Author Archives: Max Sinclair


Lesson Fifteen | Devotion #5: James
Max Sinclair | Children’s Director

I am the oldest of two children in my family. My sister graduated from Taylor University in 2016 with a bachelor’s degree in psychology, and she is planning on going to Trinity College in Ireland for the fall of 2017 to receive her Masters in Philosophy with a specialization in peace making. To say the least, I am very proud of her, but at the same time, I am jealous of what she has achieved. I am 23 and just skated by in high school. By the grace of God, I was accepted and attended Liberty University to study political science, but I was not welcomed back. I then joined the Navy where I fixed aircraft and went on many deployments and detachments. I do not have a degree, I do not have a fancy title (besides “the Intern”), and I do not feel as proud of what I have done as I probably should. I can only imagine what James, the half-brother of Jesus felt. His brother was perfect, never sinned. He became a teacher and a preacher who went forth to proclaim the Gospel and died for the sins of the world. James was His brother. Even on the cross, Jesus looks to John and tells John, not James, to take care of His mother, Mary. So when I was asked to write these devotions on world changers in the Bible, I can only thank and praise God for this opportunity.

James in his letter to the twelve tribes of Israel wrote about faith, and how faith is defined by what we do. Today, and back then, this idea of being justified by faith and not through works is somewhat controversial. James knew that faith in Christ and what he had done is how one is saved, but to have a real God act and move in our real lives we need to work. In James Chapter 2, the infamous verse 17 says, “So also faith by itself, if it does not have works, is dead.” James comes to us with a simple idea, the idea that through our works our faith should be known. I encourage you to read James 2:14-26 to see the whole passage where James defends and promotes this idea.

Like Jesus, we are to be seen and act upon our faith. Who will be benefitted if we hide our faith? Like the light hidden under the bushel, or the light house on the shore with its light off during a storm, we would be worthless. We hurt our relationship with Him and with others. Throughout our lives, we will look at others and see what they are doing and feel discouraged. Do not let the lives of others dictate how we are to love Him and affect our doing the work of Christ.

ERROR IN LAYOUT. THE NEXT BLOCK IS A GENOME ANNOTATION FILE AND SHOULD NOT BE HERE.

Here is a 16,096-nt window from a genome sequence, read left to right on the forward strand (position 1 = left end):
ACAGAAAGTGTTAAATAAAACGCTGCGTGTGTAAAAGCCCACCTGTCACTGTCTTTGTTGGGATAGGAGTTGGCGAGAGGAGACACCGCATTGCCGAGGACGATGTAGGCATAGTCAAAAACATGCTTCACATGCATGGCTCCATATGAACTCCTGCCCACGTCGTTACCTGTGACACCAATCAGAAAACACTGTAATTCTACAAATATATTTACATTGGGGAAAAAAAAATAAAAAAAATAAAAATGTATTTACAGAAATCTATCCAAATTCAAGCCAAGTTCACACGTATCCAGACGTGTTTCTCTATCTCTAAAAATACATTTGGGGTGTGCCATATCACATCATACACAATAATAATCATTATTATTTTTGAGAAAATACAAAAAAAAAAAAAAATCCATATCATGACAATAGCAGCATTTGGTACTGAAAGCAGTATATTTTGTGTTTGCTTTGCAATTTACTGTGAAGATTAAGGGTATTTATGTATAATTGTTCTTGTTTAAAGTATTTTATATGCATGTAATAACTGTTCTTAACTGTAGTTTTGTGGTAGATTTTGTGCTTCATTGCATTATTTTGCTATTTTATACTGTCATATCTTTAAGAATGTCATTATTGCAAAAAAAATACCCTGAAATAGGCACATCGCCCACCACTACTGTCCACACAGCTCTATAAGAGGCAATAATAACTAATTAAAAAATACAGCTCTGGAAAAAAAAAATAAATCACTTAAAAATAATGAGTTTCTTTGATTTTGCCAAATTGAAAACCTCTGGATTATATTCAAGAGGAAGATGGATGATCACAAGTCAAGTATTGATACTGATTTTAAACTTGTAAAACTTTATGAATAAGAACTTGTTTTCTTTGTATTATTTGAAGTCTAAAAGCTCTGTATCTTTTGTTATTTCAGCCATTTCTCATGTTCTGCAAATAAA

Lesson Three | Devotion #2: Jacob
Max Sinclair | Children’s Director

From time to time we have a moment where we struggle, and we wrestle with what the Lord has planned for us. God has a plan, a plan to utilize and show His glory through us, yet we all wrestle with that. In Romans, the Apostle Paul tells us in chapter 1 verse 25, “Because they exchanged the truth about God for a lie and worshiped and served the creature rather than the Creator, who is blessed forever! Amen.” We have put our ideas and our pride ahead of what God has planned for us. We believe that we alone are the masters of our destiny, that we alone have our best interests in mind. This, however, is like Paul said in Romans, a lie. I know this first hand; I was prideful in my youth, and I believed that I knew what God’s plan for my life was going to be. I was going to become a lawyer and then somehow some way run for office and help make the world a better place; yet, God’s plan for me was different. Instead of humbling myself, I believed that I could succeed by my merit and not through His divine grace and undeniable mastery of my life. I, like Jacob, wrestled with God.

In Genesis chapter 32, we have a story of a world changer, the Patriarch Jacob and how he wrestled with God. The story goes that Jacob was fleeing from his older brother Esau, and he sent all his belongings across the ford of Jabbok. He then camped by himself on the other side. While by himself, a man appeared, and the two began to wrestle. While wrestling with this man Jacob’s hip was displaced, and yet Jacob held on. Finding out that it was the Lord that he had wrestled with, Jacob then grappled and held on saying, “I will not let you go unless you bless me.”

Throughout our lives we come to wrestle with God and yet instead of grappling on and searching for the blessing that Christ will give us, we give up and go our way because it is easier. This is not what God has intended for us. Jacob is a world changer not because of his awesome wrestling moves, but because he would not give up. He knew that God was to bless him and he wanted to see it through.

Recognize | Where?

Recognize | Devotion #3: Where?
Max Sinclair | Children’s Director

As I look upon some of my fondest memories, I can see that it all started on a road. My road trip across the country to be stationed in Washington, and the return trip back with my sister. There was also a road trip where I connected with a woman who would soon become my wife, the road home from the office where I ponder and pray. These roads have a profound effect on my life, where I can pinpoint where I was going and what I was doing.

Roads have been important in our lives not only scripturally but in American culture. Here in Michigan, we have the first paved road in America, automobiles, and we have the interstate act of 1956. Thanks, Eisenhower.

As we start to tell the story of what happened after the death and resurrection of Christ, we want to look at His revelation to certain people and the effect that it had, but with that, we want to answer some questions, much like a reporter. So, in this correspondence, I will be covering the where.

It is not exactly known where the small village of Emmaus was in relation to Jerusalem. We only know that it was seven miles away (Luke 24:13). While walking on this road, two men were approached by a stranger that would then change their lives forever. As this stranger walked with the two men, He asked them what they were discussing. Dumbfounded that a man would not know what it is that they are talking about, the man named Cleopas answered Him in verses 18-19 saying, “Are you the only visitor to Jerusalem who does not know the things that have happened there in these days.” Jesus then asked, “What things?” Cleopas goes on to tell the story of what Jesus went through and that Cleopas had believed that He was the Messiah to deliver Israel, but He had died and yet His tomb is empty.